The VASCO team ("Vanishing & Appearing Sources during a Century of Observations") is investigating 150,000 candidate objects that have appeared or disappeared from the sky since the 1950s.


A project lead by an international team of researchers use publicly available data with images of the sky dating as far back as the 1950s to try to detect and analyse objects that have disappeared over time. In the project "Vanishing & Appearing Sources during a Century of Observations" (VASCO), they have particularly looked for objects that may have existed in old military sky catalogues from the 1950s, not to be found again in modern sky surveys. Among the physical indicators that they are looking for are stars that have vanished in the Milky Way.

"Finding an actually vanishing star--or a star that appears out of nowhere-- would be a precious discovery and certainly would include new astrophysics beyond the one we know of today," says project leader Beatriz Villarroel, Stockholm University and Instituto de AstrofĂ­sica de Canarias, Spain.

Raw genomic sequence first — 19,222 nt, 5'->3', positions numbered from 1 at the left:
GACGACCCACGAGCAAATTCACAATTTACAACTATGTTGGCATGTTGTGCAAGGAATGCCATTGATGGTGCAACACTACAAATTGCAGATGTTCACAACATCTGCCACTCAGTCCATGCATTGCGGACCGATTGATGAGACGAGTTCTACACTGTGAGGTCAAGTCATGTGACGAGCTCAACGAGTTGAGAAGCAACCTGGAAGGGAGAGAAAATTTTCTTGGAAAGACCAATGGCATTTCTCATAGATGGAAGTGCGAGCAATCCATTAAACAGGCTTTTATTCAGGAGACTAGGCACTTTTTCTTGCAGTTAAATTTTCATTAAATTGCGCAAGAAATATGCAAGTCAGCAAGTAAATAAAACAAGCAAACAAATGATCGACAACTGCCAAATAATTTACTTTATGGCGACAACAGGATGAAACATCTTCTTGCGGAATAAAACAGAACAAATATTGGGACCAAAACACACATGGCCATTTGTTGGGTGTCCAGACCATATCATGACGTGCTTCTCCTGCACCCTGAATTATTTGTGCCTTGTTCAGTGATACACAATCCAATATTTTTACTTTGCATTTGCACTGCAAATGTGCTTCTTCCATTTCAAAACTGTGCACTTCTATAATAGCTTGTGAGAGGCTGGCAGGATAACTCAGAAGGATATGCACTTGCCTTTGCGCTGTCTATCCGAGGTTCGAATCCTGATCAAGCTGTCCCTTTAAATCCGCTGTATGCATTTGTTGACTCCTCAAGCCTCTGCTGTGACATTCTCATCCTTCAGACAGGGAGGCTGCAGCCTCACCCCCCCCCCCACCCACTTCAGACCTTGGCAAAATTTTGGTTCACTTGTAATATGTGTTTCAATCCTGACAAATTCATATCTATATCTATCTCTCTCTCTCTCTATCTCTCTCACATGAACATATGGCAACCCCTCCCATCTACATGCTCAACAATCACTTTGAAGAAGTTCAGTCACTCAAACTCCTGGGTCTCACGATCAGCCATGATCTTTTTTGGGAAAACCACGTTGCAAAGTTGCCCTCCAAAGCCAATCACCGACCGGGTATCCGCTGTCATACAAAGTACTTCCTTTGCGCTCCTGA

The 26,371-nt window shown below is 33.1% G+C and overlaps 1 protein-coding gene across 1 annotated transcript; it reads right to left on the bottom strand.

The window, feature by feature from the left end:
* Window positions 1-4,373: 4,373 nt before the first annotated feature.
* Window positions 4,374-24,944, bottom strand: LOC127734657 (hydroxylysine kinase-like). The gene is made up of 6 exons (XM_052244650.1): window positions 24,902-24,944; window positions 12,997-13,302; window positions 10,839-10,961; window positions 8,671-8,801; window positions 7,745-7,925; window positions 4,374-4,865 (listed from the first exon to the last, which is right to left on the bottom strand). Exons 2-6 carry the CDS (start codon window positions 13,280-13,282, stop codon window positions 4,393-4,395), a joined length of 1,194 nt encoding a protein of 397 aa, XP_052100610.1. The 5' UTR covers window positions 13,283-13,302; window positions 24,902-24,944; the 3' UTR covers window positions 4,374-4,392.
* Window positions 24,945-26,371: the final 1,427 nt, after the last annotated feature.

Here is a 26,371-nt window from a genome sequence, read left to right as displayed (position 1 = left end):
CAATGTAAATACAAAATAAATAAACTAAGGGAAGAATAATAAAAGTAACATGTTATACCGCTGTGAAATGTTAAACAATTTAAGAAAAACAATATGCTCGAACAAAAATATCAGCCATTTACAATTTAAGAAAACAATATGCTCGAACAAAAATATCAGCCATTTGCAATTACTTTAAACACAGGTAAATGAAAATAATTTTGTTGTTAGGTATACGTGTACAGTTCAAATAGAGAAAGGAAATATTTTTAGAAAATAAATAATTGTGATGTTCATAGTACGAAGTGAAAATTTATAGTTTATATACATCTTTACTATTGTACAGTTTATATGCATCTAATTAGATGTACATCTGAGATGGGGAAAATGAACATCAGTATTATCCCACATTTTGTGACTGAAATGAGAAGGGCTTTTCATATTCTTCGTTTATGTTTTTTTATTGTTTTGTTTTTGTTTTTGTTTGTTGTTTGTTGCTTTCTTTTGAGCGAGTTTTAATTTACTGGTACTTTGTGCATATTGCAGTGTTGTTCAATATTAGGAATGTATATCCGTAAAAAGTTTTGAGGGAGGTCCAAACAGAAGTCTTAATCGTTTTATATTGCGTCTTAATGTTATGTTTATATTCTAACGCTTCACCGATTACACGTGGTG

When a star dies it either undergoes very slow changes and becomes a white dwarf or it dies with a sudden bright explosion i.e. supernova. A vanishing star can be an example of an "impossible phenomenon" that could be attributed either to new astrophysical phenomena or to extra-terrestrial activity. Indeed, the only non-ETI (extra-terrestrial intelligence) explanation for a vanishing star would be exceedingly rare events called "failed supernovae." A failed supernovae is theoretically predicted to occur when a very massive star collapses into a black hole without any visible explosion. Other physical indicators of ETI activity that the authors are looking for are signs of red interstellar communication lasers and Dyson spheres. A Dyson sphere is a hypothetical giant structure surrounding a star to harness its energy.

To be honest, it would be a lot more interesting if there were only a handful of examples -- 150,000 disappearing objects makes me think that it isn't aliens.

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